2. Highlighters: You don’t need every colour of the rainbow, but around three highlighters that are different colours should do the trick. Highlighters grab your attention to anything on the page and help as a memory aid.
  3. Study space: Have a clear study space that is clutter-free and organised. See my related post Working and studying from home💻. Keep the desk drawers and surface tidy.
  4. Journal: Having a journal with calendar dates and days of the week where you can keep track of your daily tasks will help you to stay organised and up to date with your daily activities. It will prevent you missing any classes or tutorials and help you plan the weeks ahead.
  5. Timetable: It is a good idea to have a timetable in your diary, locker and close to your desk. Having one where you will see it in clear view will mean you are more likely to remember when you have class. Colourcode your timetable so it is visually nice to look at and will help as a memory aid. You can draw a timetable or type one and print it using Microsoft Office.
  6. Notes: Keep your notes organised in binders. Have a separate binder/folder for each subject and use clear plastics with dividers. Having a contents page at the start of the folder will help you find what you need more easily. Not everybody has neat handwriting, but it makes a difference if you try to write clearly so you can actually read your notes when you are revising.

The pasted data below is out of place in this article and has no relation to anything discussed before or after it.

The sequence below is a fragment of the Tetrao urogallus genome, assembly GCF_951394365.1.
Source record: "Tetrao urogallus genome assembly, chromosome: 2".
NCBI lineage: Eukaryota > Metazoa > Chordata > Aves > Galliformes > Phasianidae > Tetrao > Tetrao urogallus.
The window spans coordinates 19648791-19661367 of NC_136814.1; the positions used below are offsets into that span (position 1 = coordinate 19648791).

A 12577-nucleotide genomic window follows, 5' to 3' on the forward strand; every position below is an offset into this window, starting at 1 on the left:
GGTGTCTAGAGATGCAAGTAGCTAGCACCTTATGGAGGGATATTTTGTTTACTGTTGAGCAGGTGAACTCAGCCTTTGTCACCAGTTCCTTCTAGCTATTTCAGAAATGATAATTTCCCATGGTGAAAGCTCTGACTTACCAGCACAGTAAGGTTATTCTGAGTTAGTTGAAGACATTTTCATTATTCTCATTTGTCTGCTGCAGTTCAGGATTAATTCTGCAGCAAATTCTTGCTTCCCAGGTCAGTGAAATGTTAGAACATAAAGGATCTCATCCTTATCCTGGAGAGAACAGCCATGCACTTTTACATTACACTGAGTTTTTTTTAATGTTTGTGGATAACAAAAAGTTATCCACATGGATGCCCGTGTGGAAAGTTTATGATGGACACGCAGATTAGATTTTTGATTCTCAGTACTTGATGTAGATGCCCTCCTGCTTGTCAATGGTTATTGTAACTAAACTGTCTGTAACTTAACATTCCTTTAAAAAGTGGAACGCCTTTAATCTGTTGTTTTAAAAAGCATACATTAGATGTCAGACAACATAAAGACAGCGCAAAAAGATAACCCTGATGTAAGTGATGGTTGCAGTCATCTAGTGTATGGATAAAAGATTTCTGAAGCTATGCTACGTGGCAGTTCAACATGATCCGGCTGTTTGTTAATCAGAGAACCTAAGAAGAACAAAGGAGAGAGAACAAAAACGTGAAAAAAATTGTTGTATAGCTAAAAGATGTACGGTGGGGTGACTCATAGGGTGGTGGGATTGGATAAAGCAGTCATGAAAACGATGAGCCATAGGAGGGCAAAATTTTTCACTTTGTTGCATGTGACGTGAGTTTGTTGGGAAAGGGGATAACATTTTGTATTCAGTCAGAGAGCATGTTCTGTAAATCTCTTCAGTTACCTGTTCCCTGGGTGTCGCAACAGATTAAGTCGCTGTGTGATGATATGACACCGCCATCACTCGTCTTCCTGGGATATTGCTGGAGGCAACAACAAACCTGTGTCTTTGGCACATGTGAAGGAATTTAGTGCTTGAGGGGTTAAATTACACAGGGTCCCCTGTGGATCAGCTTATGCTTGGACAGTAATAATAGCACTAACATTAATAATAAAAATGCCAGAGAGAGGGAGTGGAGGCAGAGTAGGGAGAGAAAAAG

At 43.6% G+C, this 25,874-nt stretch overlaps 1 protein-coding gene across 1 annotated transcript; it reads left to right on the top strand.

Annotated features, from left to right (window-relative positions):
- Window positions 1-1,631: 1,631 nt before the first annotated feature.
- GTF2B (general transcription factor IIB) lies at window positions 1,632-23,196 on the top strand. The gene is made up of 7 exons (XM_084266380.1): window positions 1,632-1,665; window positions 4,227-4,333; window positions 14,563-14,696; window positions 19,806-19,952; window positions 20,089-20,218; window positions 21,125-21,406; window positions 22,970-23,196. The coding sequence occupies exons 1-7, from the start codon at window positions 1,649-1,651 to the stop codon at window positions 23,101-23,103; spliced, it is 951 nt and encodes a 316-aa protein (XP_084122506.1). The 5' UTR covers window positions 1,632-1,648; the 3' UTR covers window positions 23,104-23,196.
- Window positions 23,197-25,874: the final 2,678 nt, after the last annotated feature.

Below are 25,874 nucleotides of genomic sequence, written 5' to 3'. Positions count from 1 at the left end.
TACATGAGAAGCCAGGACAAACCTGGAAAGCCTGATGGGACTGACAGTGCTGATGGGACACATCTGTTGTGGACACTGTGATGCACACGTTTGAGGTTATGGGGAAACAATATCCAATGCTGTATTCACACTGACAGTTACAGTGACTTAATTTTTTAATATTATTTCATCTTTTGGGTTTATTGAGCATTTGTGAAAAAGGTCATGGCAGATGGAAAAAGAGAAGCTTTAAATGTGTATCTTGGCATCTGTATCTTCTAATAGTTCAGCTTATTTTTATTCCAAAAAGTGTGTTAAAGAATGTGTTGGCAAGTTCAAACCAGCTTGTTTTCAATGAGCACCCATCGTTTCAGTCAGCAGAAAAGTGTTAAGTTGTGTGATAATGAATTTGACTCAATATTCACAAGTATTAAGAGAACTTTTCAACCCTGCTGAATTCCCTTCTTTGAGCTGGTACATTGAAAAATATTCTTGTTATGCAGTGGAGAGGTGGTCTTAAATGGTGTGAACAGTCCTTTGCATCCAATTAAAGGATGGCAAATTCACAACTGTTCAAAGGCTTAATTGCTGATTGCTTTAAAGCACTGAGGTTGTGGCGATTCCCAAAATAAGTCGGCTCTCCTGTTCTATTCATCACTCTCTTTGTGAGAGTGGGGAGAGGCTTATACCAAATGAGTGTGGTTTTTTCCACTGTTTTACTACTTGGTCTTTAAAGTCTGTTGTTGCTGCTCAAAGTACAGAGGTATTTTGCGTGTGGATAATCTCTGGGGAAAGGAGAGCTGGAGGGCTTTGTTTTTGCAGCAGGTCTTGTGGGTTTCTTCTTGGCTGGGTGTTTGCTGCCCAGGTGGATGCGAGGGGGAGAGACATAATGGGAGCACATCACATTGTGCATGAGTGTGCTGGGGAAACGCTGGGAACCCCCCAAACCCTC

Comment below if you found these tips useful and have any other study tips 💭📝

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Looking forward to life after quarantine🔮

There are many things to look forward to after the Coronavirus pandemic settles.
Meeting friends on a regular basis, visiting family members, travelling abroad, staying at hotels, driving beyond 5km without getting stopped by the guards, going to the cinema, going for drinks, takeaway coffees, going for food, buying things we don’t need, getting dressed up (rather than tracksuit or pjs), clothes shopping, food shopping, playing sports, going to concerts, attending events with large gatherings of people, attending birthdays and weddings, reopening of schools and Universities, back to work, going to the beach, going for roadtrips, going to parks, going to markets, going to the hairdressers and salon, going to mass, museums and galleries.

Comment below what you look forward to the most💭


Jo